A statement issued by Scottish authorities said “precautionary movement restrictions” had been put in place at the farm.
Experts stressed it was a case of classical BSE, so posed no harm to human health.
Investigations are underway to determine the origin of the disease, which has not been seen in Scotland in 10 years.
Rural economy secretary Fergus Ewing said: “Following confirmation of a case of classical BSE in Aberdeenshire, I have activated the Scottish government’s response plan to protect our valuable farming industry, including establishing a precautionary movement ban being placed on the farm.”
He stressed that this was standard procedure until authorities have a clear idea of where the disease originated.
“Be assured that the Scottish government and its partners stand ready to respond to any further confirmed cases of the disease in Scotland,” he added.
The infected animal did not enter the food chain, and its offspring will now be tracked down and culled.
One or two cases of BSE tend to be diagnosed in the UK each year, and animals over the age of four that die on farms are routinely tested. The last recorded case was in Wales in 2015.
Chief veterinary officer Sheila Voas said: “While it is too early to tell where the disease came from in this case, its detection is proof that our surveillance system is doing its job.”
“We are working closely with the Animal and Plant Health Agency to answer this question, and in the meantime, I would urge any farmer who has concerns to immediately seek veterinary advice.”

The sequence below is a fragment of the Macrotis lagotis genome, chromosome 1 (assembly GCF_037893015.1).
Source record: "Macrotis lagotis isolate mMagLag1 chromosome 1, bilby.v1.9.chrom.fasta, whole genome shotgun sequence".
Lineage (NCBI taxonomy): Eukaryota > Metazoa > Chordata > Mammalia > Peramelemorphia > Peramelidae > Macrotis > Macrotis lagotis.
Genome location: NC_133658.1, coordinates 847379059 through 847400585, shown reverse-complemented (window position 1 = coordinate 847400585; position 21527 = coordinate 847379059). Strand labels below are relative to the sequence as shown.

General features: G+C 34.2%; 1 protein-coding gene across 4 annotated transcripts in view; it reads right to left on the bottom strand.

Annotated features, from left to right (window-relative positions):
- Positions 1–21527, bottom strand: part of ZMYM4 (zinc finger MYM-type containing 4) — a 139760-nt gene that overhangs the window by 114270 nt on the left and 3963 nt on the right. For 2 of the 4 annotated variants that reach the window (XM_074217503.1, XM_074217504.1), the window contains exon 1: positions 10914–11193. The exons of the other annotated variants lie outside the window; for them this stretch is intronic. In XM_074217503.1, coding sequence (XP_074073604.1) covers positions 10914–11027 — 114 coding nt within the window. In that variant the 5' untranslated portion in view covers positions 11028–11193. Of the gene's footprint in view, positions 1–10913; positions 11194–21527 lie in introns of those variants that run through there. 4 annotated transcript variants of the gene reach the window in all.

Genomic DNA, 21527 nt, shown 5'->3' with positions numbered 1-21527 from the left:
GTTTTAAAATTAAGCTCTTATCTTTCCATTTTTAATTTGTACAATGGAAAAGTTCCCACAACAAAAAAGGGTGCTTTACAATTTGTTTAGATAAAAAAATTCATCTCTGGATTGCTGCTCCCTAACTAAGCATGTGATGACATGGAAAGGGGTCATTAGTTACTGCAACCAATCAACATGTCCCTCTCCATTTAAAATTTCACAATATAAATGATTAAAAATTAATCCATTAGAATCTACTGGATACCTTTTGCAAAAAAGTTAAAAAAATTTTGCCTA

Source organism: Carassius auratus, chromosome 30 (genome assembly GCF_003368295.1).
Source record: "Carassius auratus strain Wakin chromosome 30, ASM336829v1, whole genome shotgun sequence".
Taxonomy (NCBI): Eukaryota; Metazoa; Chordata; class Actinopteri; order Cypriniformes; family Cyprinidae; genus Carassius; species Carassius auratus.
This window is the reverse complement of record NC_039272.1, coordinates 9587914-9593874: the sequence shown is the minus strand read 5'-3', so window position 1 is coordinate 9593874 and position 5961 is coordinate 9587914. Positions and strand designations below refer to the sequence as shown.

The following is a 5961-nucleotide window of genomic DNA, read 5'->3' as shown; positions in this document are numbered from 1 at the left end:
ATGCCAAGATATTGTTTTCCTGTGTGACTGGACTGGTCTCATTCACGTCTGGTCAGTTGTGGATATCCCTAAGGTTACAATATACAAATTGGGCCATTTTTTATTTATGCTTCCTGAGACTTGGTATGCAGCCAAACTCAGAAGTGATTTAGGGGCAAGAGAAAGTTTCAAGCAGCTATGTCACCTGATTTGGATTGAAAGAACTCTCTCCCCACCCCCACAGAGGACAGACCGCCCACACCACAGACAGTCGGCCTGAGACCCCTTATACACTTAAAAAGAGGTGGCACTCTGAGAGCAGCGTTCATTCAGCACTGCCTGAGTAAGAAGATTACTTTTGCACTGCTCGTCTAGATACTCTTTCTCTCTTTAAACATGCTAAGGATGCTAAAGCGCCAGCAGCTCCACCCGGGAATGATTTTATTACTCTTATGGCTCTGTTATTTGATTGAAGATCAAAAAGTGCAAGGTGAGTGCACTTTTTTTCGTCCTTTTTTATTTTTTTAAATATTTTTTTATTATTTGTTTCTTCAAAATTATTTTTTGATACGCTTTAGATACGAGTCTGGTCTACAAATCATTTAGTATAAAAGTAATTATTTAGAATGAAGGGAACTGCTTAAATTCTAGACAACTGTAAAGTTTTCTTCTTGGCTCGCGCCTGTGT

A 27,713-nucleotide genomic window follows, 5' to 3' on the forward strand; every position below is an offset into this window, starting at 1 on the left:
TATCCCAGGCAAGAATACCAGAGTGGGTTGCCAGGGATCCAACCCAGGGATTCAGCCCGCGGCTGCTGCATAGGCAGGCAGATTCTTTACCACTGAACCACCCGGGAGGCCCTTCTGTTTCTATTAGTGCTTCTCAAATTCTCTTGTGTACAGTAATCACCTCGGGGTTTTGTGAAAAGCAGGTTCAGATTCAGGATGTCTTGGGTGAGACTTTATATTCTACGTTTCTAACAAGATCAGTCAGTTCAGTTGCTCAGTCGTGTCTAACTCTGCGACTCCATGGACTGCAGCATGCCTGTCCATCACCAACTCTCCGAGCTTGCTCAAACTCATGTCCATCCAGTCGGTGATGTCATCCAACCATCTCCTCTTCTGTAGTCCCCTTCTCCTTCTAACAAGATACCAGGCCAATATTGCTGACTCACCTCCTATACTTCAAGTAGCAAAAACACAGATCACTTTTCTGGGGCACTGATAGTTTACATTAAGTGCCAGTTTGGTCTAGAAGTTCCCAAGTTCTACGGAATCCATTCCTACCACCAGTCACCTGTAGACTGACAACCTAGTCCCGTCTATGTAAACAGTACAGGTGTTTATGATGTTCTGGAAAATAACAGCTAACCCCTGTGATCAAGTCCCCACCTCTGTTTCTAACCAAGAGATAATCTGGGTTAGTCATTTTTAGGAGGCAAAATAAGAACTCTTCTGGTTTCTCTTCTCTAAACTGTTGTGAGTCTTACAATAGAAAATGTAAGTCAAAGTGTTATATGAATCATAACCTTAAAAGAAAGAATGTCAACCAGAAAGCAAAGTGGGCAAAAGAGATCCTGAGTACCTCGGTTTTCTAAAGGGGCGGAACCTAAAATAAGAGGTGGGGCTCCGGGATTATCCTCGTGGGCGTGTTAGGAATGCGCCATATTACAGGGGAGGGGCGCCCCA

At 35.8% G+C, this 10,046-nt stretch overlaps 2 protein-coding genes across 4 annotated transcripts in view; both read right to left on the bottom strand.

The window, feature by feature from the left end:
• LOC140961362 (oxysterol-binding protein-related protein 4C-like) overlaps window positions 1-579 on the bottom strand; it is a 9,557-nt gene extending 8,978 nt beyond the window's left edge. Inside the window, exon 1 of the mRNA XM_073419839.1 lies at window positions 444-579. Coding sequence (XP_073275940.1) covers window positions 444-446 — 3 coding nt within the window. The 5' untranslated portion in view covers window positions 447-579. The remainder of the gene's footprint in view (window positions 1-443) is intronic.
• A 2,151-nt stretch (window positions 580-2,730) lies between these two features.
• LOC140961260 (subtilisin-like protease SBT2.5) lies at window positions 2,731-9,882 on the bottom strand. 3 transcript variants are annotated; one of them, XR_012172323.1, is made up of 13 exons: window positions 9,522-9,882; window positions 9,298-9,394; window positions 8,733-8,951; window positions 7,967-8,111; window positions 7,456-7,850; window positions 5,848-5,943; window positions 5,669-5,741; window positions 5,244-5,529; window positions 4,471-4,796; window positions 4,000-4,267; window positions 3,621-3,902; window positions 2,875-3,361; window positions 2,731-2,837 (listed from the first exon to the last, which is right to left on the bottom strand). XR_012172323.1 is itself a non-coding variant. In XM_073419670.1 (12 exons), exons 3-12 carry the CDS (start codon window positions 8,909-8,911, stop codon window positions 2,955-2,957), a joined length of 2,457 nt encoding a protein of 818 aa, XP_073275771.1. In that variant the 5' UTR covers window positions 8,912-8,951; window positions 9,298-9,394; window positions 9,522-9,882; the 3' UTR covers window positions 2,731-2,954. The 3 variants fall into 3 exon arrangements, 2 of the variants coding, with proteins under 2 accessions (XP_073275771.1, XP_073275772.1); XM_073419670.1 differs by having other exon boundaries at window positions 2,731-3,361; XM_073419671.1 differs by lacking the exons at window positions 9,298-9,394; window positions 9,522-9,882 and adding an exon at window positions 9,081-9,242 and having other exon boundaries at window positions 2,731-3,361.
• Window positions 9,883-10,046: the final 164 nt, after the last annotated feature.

Ian McWatt, director of operations in Food Standards Scotland said: “There are strict controls in place to protect consumers from the risk of BSE, including controls on animal feed, and removal of the parts of cattle most likely to carry BSE infectivity.
“Consumers can be reassured that these important protection measures remain in place and that Food Standards Scotland official veterinarians and meat hygiene inspectors working in all abattoirs in Scotland will continue to ensure that in respect of BSE controls, the safety of consumers remains a priority.
“We will continue to work closely with Scottish government, other agencies and industry at this time.”
Mad cow disease was first discovered in the UK in 1986. More than 180,000 cattle were infected when the disease was at its height, and 4.4 million were slaughtered in the eradication programme that followed.
The epidemic in Britain reached its peak in 1993 with almost 1,000 new cases being reported every week, and British beef was subsequently banned in Europe.
However, the disease then spread to other countries, including France and the US.
The disease is thought to be caused by proteins called prions, and when it is transmitted to humans it is known as variant Creutzfeldt-Jakob disease. In 1996 strict controls were brought in to stop this spread.
Professor Matthew Baylis, chair of veterinary epidemiology at the University of Liverpool, said “it is too early to say if this case is significant”.
“If it is conventional or ‘typical’ BSE, which is the vast majority of the cases we have seen, then we need to know if it was a very old animal, infected long ago; or if it is younger and there is still a source of infection on the farm, such as a contaminated feed bin,” he said.
“A more likely scenario is that it is an ‘atypical’ form of BSE, which is believed to be sporadic and is not acquired like an infection.
“With effective surveillance, countries without conventional BSE can detect odd cases of atypical BSE, and atypical cases in the UK must be expected.”
Register for free to continue reading
Registration is a free and easy way to support our truly independent journalism
By registering, you will also enjoy limited access to Premium articles, exclusive newsletters, commenting, and virtual events with our leading journalists
Already have an account? sign in
Join our new commenting forum
Join thought-provoking conversations, follow other Independent readers and see their replies